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2:39 PM / Saturday August 13, 2022

2 Sep 2012

Shadow And Act’s thoughts on Nina Simone feature project screenplay

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September 2, 2012 Category: Entertainment Posted by:

by Vanessa Martinez

shadow and act

 

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I just read a draft of the still-untitled screenplay for the Nina Simone feature film project, penned by Cynthia Mort (Will & Grace, Roseanne) dated April 2, 2011. The script is based on Nina Simone’s 1992 autobiography “I Put A Spell On You,” which centers on her relationship with Clifton Henderson, a nurse Simone met while institutionalized at a psychiatric hospital in California.

 

We know David Oyelowo is slated to star in the role of Clifton. And very recently, we posted Zoe Saldana’s alleged attachment to the film in the role of Simone, but that hasn’t been fully confirmed yet.

 

The story, although set in the early 1990’s for much of the main narrative – a love story between Simone and her young assistant – is anachronistically told through intermittent flashbacks: an 18-year-old Nina reading a rejection letter from the Curtis Institute; Nina playing at a nightclub in 1962; Nina as a young child refusing to play in her school’s auditorium unless her parents sit up front, and so on.

 

In one of the opening scenes, an enraged, belligerent, foul-mouthed, mentally unstable Simone, now 60, assaults a cop on her way into the psychic ward. She’s an alcoholic. She’s under the care of a young male nurse (Clifton), whom Nina seems to instantly bond with because he’s black; he agrees to become her assistant and move with her to France.

 

From here on, Clifton bears the incredible challenge of caring for the embittered, demanding, volatile, promiscuous and alcoholic Simone. However, Simone begins harboring real feelings for Clifton; and a genuinely loving – yet complex – relationship develops between her and the much younger man.

 

But the real highlight of it all is Nina Simone performing. These sequences are meant to not only capture her genius talent, but Nina’s spirit and inner turmoil. She tells her life through her songs, and also expresses what she’s not able to when she’s not performing.

 

Other than that however, we get glimpses of her past joys; and also struggles as a Black woman during the civil rights movement in flashbacks: Nina sharing a laugh with Lorraine Hansberry prior to performing “To Be Young, Gifted and Black,” a song she dedicated to Hansberry; Nina honoring Martin Luther King Jr. at his funeral, and a scene of Nina sharing a joint with Richard Pryor while both reflect on their lives.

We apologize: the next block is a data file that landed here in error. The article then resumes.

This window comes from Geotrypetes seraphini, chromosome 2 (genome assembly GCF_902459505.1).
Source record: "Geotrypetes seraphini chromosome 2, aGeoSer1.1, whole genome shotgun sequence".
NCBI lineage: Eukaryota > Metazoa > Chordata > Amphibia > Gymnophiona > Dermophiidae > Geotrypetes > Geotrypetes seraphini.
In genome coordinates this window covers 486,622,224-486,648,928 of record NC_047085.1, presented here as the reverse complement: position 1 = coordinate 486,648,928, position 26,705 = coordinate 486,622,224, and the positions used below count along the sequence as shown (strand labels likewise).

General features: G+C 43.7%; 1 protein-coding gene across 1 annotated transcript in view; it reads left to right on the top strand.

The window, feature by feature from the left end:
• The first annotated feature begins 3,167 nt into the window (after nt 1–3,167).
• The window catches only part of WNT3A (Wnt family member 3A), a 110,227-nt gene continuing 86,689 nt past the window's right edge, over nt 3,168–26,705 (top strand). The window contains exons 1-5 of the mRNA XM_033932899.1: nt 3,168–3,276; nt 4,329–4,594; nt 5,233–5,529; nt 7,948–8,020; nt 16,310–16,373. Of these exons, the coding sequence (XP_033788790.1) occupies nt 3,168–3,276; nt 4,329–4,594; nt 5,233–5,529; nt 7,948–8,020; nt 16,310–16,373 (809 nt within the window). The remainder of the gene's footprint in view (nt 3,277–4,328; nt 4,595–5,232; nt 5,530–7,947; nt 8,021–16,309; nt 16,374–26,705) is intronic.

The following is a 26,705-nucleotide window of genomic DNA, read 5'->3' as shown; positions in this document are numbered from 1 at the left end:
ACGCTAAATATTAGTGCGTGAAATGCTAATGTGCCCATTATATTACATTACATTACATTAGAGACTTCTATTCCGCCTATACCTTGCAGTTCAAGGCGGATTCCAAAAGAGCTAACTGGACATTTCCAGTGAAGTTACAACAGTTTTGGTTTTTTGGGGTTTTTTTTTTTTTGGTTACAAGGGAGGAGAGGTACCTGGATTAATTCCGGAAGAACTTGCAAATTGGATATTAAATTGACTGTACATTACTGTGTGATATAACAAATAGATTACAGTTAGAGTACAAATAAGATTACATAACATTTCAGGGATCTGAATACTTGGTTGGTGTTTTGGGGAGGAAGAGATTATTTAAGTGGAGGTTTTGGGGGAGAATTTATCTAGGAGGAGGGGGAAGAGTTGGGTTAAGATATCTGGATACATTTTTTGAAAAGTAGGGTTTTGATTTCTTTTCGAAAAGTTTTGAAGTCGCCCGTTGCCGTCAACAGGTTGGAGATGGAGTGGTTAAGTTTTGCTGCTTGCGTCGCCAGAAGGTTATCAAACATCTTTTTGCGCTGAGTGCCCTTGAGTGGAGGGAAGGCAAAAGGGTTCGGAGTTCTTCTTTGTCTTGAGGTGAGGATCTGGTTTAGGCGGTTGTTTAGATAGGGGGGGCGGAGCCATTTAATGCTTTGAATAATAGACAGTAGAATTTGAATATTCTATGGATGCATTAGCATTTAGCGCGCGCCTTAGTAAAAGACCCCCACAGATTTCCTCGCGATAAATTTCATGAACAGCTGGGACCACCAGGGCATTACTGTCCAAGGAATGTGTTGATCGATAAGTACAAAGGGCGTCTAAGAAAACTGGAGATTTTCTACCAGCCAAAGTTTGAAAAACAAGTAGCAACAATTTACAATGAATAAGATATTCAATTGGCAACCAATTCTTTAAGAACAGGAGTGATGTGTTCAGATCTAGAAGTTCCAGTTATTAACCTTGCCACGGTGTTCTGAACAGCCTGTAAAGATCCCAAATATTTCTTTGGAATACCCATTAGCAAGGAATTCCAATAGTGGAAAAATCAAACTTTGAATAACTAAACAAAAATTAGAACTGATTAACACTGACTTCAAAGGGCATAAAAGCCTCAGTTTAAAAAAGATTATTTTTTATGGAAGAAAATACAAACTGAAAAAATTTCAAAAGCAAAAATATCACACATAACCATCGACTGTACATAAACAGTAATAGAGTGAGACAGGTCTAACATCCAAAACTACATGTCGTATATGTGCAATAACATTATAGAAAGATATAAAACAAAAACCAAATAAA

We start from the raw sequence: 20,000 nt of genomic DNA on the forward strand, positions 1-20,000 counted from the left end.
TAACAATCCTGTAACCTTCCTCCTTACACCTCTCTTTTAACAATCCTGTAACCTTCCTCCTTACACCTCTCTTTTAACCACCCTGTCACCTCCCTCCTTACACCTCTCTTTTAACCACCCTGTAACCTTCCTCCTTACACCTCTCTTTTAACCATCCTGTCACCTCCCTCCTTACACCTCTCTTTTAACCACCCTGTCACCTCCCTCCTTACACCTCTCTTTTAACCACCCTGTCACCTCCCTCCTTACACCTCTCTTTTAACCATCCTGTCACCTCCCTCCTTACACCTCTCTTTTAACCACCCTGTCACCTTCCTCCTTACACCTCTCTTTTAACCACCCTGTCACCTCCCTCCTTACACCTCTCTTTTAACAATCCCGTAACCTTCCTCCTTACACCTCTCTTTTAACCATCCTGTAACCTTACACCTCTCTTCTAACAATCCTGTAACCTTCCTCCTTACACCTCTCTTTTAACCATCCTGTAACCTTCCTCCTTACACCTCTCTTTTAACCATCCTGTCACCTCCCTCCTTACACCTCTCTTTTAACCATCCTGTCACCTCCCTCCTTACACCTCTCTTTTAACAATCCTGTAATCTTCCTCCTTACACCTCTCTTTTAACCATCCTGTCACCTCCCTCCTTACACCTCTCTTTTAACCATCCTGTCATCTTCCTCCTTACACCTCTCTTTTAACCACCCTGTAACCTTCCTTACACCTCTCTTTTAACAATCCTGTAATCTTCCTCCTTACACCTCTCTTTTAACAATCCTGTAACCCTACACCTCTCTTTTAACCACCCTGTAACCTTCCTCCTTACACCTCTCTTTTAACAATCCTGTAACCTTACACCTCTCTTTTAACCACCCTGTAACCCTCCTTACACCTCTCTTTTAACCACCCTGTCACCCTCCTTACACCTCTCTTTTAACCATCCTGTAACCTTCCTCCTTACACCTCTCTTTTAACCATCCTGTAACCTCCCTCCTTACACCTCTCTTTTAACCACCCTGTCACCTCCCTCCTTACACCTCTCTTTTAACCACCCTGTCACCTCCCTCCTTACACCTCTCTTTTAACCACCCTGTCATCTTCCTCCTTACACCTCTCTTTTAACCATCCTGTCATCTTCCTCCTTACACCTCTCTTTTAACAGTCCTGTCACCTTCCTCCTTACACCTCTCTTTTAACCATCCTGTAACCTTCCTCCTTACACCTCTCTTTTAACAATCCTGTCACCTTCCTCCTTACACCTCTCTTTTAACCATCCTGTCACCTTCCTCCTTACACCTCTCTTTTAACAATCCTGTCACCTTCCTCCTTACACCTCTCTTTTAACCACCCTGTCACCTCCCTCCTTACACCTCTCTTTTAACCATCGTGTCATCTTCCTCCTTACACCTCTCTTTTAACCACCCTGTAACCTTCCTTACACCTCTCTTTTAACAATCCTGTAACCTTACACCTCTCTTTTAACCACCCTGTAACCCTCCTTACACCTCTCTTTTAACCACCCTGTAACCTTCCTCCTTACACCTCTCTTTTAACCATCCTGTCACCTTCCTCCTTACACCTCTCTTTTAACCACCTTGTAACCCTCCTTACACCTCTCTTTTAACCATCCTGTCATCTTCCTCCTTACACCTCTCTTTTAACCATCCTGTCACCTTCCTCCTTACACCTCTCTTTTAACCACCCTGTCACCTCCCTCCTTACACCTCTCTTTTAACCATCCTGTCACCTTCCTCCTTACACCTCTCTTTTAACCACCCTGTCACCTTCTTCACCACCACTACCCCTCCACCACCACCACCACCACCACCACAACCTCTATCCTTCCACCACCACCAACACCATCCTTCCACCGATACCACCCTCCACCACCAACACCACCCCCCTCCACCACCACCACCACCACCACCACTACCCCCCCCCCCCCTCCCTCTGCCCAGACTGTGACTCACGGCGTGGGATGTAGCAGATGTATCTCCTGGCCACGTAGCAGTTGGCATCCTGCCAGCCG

There’s more obviously. But, much more is omitted, like her marriage to Andrew Stroud – who later became her manager – aside from a short flashes of an upset Nina rummaging through his things, or of his presence while her only daughter was a baby. Also Simone’s daughter, whom she regretfully neglected as a child due to her work and partying, is only depicted as a baby and a toddler.

 

Ultimately, the project is meant to honor the passionate soul and sensitive nature – yet resilience- of an immense talent, who, despite her grand achievements, struggled with remorse, insecurity, feeling unloved and misunderstood.

 

The film’s success really depends on the execution. Perhaps with the right performers, editing, cinematography and direction, this could be an interesting, compelling film. Without it, it could be a mess, suffer from a lack of substance and other ills, like, bad acting.

 

In the script, Nina’s redemption- personal and artistic, comes through her relationship with Clifton. I haven’t read the book, and perhaps he really did have a great impact in her later years. I’m not sure if they kept in touch through the end of her life.

 

The script certainly makes it seem that way. Some would call it simplistic and romanticized.

 

There are touching scenes here, especially between the main characters; but really, aside from David Oyelowo delivering in his role of Clinton, a nuanced, gripping and soulful performance for Simone’s character is key.

 

It will be interesting to find out the casting choices for Simone at the different stages of her life. A child actor will obviously be cast to play 7-year old Nina. Another actress may be cast to portray Simone from the age of 18 through her 30’s.

 

But since the story takes place in the early 1990’s, when Simone was around 60, I wonder if an older actress may be cast. However, and most likely, with make-up work, one actress may transform physically from young adulthood and on.

 

Of course the most current draft of the script may be different from this draft I read, and some things may have changed.

 

So who else is there left to cast, besides the eccentric icon and High Priestess of Soul, that may be of interest to us?

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